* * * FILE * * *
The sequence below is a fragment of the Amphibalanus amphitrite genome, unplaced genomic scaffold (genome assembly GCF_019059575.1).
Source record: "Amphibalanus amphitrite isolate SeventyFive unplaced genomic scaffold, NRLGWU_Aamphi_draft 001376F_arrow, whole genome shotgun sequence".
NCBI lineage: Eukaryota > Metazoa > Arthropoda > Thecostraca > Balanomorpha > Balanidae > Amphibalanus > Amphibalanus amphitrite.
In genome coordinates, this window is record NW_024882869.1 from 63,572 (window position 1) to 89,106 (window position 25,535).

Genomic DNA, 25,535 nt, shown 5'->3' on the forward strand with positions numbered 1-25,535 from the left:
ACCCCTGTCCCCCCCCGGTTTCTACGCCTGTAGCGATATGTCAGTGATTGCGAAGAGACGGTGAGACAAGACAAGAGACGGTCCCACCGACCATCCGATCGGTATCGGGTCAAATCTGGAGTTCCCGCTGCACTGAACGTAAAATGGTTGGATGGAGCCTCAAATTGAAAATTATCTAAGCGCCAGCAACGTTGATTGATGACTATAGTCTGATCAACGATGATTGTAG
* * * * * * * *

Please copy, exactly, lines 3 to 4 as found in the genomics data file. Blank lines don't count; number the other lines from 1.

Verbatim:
NCBI lineage: Eukaryota > Metazoa > Arthropoda > Thecostraca > Balanomorpha > Balanidae > Amphibalanus > Amphibalanus amphitrite.
In genome coordinates, this window is record NW_024882869.1 from 63,572 (window position 1) to 89,106 (window position 25,535).